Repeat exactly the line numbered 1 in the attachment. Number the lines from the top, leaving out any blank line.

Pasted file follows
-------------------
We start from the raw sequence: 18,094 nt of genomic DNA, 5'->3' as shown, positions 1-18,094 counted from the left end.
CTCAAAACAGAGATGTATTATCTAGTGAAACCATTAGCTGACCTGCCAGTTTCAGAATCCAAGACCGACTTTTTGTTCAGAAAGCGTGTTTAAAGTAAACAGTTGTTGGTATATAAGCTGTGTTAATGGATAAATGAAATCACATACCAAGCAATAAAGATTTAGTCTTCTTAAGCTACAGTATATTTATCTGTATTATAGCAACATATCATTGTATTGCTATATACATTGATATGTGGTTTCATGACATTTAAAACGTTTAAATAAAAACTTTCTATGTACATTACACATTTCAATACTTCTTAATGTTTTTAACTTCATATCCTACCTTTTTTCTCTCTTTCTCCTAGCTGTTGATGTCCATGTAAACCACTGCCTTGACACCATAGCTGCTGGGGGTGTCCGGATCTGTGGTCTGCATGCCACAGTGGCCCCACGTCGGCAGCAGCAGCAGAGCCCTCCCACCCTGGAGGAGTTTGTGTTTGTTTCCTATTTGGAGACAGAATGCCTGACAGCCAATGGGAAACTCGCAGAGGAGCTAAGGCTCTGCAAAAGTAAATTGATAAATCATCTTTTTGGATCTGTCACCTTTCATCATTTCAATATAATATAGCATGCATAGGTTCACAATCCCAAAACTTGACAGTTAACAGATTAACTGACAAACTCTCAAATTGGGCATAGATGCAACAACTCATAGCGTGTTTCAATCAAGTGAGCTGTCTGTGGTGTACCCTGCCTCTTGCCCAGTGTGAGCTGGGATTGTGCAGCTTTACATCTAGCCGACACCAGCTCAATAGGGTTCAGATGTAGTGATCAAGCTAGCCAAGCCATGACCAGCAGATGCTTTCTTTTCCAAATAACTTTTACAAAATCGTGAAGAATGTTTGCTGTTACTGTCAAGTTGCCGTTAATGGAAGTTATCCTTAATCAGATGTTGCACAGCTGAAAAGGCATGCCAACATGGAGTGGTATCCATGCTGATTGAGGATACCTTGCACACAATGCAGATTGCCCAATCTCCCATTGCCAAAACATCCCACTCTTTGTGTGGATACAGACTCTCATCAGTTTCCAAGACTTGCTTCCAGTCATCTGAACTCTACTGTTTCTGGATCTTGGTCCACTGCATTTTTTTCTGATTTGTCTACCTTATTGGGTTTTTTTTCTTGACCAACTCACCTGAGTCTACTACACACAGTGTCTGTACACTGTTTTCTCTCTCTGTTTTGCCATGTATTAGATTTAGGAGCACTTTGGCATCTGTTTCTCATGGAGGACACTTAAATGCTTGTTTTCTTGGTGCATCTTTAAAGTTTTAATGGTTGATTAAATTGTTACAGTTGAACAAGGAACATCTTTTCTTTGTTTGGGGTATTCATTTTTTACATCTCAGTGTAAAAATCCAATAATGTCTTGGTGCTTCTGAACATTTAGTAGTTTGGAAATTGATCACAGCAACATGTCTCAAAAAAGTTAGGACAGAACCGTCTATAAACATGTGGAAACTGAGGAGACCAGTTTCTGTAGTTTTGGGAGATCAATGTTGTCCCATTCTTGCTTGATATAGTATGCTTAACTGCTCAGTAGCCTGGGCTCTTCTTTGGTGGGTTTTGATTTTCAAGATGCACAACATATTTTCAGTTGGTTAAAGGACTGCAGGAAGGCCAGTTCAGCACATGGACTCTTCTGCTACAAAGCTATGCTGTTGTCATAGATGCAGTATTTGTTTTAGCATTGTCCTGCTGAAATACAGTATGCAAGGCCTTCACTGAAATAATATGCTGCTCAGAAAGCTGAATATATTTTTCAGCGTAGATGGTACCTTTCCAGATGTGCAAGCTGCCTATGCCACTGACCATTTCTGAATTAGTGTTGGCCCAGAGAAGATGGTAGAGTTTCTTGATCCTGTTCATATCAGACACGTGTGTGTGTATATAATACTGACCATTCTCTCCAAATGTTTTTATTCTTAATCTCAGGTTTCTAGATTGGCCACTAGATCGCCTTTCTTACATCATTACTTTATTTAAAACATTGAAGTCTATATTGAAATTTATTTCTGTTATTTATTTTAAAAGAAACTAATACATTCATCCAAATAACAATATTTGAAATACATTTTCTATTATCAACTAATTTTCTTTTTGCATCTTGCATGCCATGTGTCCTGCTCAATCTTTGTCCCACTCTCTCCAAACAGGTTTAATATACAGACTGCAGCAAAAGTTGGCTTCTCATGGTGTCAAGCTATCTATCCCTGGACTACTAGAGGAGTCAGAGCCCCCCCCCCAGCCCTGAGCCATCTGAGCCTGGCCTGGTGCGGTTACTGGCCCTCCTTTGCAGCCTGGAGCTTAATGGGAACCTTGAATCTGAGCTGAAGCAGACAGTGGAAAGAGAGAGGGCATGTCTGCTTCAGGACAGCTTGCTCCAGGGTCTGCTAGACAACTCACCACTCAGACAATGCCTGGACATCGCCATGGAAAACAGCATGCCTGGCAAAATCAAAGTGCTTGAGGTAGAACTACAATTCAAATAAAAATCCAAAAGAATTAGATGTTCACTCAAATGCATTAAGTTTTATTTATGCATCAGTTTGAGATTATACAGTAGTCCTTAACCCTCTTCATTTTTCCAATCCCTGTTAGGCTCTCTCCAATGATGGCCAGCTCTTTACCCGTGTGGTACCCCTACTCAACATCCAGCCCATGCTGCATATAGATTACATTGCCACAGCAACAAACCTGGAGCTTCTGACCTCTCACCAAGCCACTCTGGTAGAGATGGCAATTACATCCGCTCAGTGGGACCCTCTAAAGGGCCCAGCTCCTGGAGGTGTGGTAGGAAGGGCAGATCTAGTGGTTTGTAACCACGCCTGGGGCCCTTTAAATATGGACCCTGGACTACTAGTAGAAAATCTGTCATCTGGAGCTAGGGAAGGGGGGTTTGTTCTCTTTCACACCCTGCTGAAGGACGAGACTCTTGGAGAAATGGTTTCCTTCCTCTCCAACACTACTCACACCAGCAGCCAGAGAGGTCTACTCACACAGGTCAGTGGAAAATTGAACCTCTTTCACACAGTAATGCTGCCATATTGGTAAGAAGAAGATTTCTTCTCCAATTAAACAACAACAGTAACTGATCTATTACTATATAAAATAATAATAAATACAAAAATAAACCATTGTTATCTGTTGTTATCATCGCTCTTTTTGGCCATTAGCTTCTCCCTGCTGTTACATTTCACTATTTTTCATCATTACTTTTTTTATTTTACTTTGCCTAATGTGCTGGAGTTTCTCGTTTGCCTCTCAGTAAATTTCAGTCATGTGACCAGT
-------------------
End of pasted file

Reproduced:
We start from the raw sequence: 18,094 nt of genomic DNA, 5'->3' as shown, positions 1-18,094 counted from the left end.